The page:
Toner and probe sets are inexpensive and easy to use; however, there are some drawbacks. Traditional sets have relied on simple analog tones that are susceptible to electromagnetic interference (EMI). If a fluorescent light or a computer power supply is close to any of the cables over the length of their run, the probe may not be able to distinguish this interference on one cable from a legitimate tone on another.
Fortunately, there is a relatively new solution. Newer toner/probe sets are based on digital transmissions. The toner puts a unique digital signal on the cable. The probe will only respond to that digital signal. This makes the set immune to EMI and the resulting false readings. The even better news is many tools that perform the other three essential tests (more on those in a minute) can generate digital tone.
The second method of identifying a cable is to use a cable ID device. This device connects to the far end of a cable. A matching test tool is connected to the near end, completing a circuit on this cable. The test tool reads the cable ID device, displaying “Cable 1,” “Cable 2,” etc.
How long is the cable?
There are many reasons to know a cable's length, the most obvious of which is to make sure it does not exceed the maximum length for a given cable run.
For most common network applications, that maximum length is 100 m, though different applications have different requirements.
There are two primary methods of determining the length of a cable: time domain reflectometry (TDR) and capacitive testing. A TDR places a signal on a wire and measures the amount of time it takes for the signal to reach the end of the wire, reflect off the end, and bounce back to the TDR. Electrical signals on a copper wire travel at a significant fraction of the speed of light, meaning the times being measured are very short. TDR measurements are quick and typically accurate.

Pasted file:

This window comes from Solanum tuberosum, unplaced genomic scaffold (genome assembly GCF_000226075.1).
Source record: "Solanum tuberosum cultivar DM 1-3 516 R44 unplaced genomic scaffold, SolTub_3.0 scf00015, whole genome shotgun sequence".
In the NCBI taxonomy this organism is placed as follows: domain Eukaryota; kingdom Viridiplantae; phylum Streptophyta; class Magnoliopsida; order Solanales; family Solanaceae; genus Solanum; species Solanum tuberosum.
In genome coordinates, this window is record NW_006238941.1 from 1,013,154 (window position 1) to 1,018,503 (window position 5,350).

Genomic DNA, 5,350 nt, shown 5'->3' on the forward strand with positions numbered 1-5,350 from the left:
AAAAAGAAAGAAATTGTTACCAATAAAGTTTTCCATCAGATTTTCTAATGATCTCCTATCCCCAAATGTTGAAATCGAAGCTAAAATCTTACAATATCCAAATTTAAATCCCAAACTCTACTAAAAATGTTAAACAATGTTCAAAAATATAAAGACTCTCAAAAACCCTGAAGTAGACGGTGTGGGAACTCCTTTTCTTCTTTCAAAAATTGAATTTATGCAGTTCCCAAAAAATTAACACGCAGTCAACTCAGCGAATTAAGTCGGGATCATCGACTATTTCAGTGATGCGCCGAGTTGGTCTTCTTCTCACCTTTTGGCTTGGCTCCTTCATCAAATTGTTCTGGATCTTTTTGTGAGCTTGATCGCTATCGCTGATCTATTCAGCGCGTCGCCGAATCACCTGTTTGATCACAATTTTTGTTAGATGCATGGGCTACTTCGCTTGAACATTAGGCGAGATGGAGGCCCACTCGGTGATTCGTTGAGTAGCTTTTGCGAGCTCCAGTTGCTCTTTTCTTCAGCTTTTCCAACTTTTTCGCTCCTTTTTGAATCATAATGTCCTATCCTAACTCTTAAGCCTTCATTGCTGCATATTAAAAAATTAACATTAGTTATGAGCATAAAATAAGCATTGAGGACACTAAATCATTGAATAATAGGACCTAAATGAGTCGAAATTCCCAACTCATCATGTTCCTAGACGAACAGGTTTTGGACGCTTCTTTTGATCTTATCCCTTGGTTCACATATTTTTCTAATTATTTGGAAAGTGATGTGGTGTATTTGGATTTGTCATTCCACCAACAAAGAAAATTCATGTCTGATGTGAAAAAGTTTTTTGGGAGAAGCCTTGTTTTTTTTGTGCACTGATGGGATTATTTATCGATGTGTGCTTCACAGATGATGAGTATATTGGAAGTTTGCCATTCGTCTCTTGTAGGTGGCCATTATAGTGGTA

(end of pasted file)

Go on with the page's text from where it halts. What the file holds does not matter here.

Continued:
Cable length can also be measured by capacitive testing. This method is simpler but potentially less accurate. Both the diameter and chemical makeup of the wire can affect capacitance; therefore, a good capacitive length tester needs to be able to compensate for these factors.
Is it connected correctly?
The majority of the cable used in structure cabling projects is unshielded twisted pair (UTP). UTP consists of four pairs of conductors — eight wires in all — with each wire pair twisted at a slightly different rate (in twists per meter) than the other three pairs. The twists in each pair tend to cancel EMI that might be generated/transmitted by the pair. Because of the different twist rates, interference between the pairs is limited.
Because every cable has eight conductors, it's essential that all eight are terminated correctly at each end of the cable. This is where a test called wiremap comes in. More than just a simple continuity test showing each conductor is terminated at both ends, a wiremap test ensures that each conductor is terminated in the right position relative to its intended wire pair and the other six conductors. One area where a good wiremap tool can save a great deal of time is identifying and solving the problem of split pairs.